It was opined that since the petitioners had taken a categorical stand to give sufficient place/space to the opposite party  2, as per share of her husband, in the ancestral/ matrimonial home, therefore letting the criminal proceeding against them to continue would be an abuse of the process of the Court. Accordingly, the application was allowed.[Bablu Khan v. State of Bihar, 2019 SCC OnLine Pat 386, decided on 27-03-2019]

Case BriefsHigh Courts

Himachal Pradesh High Court: The Bench of Tarlok Singh Chauhan, J. dismissed a petition being devoid of merit and also finding a gross abuse of process of the Court.

In the pertinent case the petitioner after his retirement from the service, filed for correction of his date of birth in the official order. The petitioner originally worked under the administrative control of Beas Control Board (BCB) where at the time of joining he got recorded his date of birth as 15-04-1950. The cases referred to by the Court were Bharat Coking Coal Ltd. v. Chhota Birsa Uranw, (2014) 12 SCC 570 and Union of India v. Harnam Singh, (1993) 2 SCC 162 wherein the issue was expressly dealt with. The petitioner in return produced his school leaving certificate, where the date of birth according to him was 15-4-1954 and not 15-4-1950.

The Court noted certain material facts:

– if the date of birth was 15-04-1954 and not 15-4-1950, as is being vehemently claimed by the petitioner, then it is impossible to fathom as to how his services could have been engaged by BCB at the age of about 15 years and he being minor at that time, under no circumstances, he could have been legally appointed.

-the petitioner, while in service of BCB, did not take any steps  whatsoever to get his date of birth corrected and the reason for the same is obvious because in case his service record would have been corrected on the basis of date of birth, then obviously his services were bound to be terminated being a minor.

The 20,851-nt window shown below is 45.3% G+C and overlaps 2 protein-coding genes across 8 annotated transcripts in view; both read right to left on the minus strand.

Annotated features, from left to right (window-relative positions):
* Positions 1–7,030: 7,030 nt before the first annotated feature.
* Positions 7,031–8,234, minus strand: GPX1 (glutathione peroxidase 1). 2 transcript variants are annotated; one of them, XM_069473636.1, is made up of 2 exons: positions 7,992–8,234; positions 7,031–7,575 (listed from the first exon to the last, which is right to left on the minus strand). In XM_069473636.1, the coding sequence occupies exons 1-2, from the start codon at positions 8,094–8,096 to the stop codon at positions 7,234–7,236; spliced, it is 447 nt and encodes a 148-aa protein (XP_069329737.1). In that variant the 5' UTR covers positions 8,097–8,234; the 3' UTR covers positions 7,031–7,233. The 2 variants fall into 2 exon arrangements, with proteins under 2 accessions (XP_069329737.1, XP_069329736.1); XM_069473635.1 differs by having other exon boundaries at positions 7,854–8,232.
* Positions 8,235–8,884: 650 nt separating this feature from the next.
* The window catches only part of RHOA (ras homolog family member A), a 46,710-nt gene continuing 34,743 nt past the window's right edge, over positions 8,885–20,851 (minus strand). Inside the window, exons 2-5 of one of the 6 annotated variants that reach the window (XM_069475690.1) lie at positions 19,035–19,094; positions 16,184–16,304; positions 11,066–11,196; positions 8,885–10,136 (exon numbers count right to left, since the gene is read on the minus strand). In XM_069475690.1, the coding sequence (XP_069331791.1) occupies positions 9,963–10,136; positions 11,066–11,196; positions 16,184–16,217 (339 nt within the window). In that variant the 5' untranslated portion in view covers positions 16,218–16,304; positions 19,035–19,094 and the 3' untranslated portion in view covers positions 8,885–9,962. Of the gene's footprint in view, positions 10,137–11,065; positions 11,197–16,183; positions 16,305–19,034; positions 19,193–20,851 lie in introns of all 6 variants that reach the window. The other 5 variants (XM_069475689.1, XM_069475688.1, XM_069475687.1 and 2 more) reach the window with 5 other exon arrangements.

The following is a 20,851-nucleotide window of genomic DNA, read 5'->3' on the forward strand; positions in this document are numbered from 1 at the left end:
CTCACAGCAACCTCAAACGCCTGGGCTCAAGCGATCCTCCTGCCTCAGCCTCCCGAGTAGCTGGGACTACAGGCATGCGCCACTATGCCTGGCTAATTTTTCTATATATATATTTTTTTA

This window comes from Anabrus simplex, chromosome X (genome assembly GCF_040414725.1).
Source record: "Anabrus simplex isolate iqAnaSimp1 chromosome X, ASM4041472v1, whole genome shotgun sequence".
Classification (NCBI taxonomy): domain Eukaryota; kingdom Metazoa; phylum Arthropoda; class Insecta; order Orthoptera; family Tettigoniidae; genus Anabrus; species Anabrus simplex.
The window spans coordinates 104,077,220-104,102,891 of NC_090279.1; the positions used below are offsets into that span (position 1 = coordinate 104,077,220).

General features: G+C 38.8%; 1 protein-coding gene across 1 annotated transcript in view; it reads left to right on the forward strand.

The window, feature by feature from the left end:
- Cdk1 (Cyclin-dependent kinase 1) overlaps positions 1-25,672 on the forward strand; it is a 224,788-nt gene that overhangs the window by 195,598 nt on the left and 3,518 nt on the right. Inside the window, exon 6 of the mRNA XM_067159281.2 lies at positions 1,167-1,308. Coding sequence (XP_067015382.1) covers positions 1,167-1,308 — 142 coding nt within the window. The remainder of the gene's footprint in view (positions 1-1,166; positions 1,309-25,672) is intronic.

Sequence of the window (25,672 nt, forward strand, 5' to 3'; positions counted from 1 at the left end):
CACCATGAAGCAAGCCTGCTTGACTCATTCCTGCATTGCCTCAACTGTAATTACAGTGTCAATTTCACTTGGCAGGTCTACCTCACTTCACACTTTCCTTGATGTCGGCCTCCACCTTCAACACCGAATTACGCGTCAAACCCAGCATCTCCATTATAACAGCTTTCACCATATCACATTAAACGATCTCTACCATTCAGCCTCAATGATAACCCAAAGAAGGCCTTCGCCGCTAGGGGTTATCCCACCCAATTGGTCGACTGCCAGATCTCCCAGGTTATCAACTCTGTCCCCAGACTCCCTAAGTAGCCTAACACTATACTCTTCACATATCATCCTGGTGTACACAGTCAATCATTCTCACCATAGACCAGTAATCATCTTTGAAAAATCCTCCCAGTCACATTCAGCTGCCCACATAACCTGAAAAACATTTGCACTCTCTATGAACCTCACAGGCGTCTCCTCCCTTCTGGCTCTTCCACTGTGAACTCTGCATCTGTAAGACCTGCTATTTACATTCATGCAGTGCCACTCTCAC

-after attaining the age of superannuation on completion of 55 years, was granted three successive continuations and even during this period, he did not object to the date of birth.

The Court found this to be normally a fit case where the criminal prosecution should have been ordered against the petitioner for tampering with the official record, however, it refrained from passing any order to this effect taking into consideration that the petitioner has not only retired from service of the respondents, but is currently a senior citizen of about 65 years of age. Thus the petition was dismissed.[Dhani Ram v. Bhakra Beas Management Board, 2019 SCC OnLine HP 251, decided on 05-03-2019]

Patna High Court
Case BriefsHigh Courts

Patna High Court: The Bench of Ahsanuddin Amanullah, J. quashed a criminal complaint as its jurisdiction purely fell within the ambit of a Civil Court.

The petitioners have approached this Court under Section 482 of the Code of Criminal Procedure, 1973 to quash a complaint filed for cheating under Section 420 IPC.

The complainant has alleged that despite having received the money consideration for the supply of 390 bags of Masoor the same was not delivered to the complainant. The petitioners through their counsel Sandeep Kumar and Rohit Raj have submitted that the above dispute relates to a financial transaction arising out of a commercial agreement between the parties and subsequent institution of a criminal case was an abuse of the process of the Court when a remedy has been given under the common civil law.

The Court was of the view that this does not call for any interference as an offence under Section 420 IPC cannot be instituted when the case was purely of a civil nature. Also, failure of payment or non-performance falls under the competent jurisdiction of the civil Court. Thus the application stood allowed. [Raj Kumar Gupta v. State of Bihar, 2019 SCC OnLine Pat 10, decided on 03-01-2019]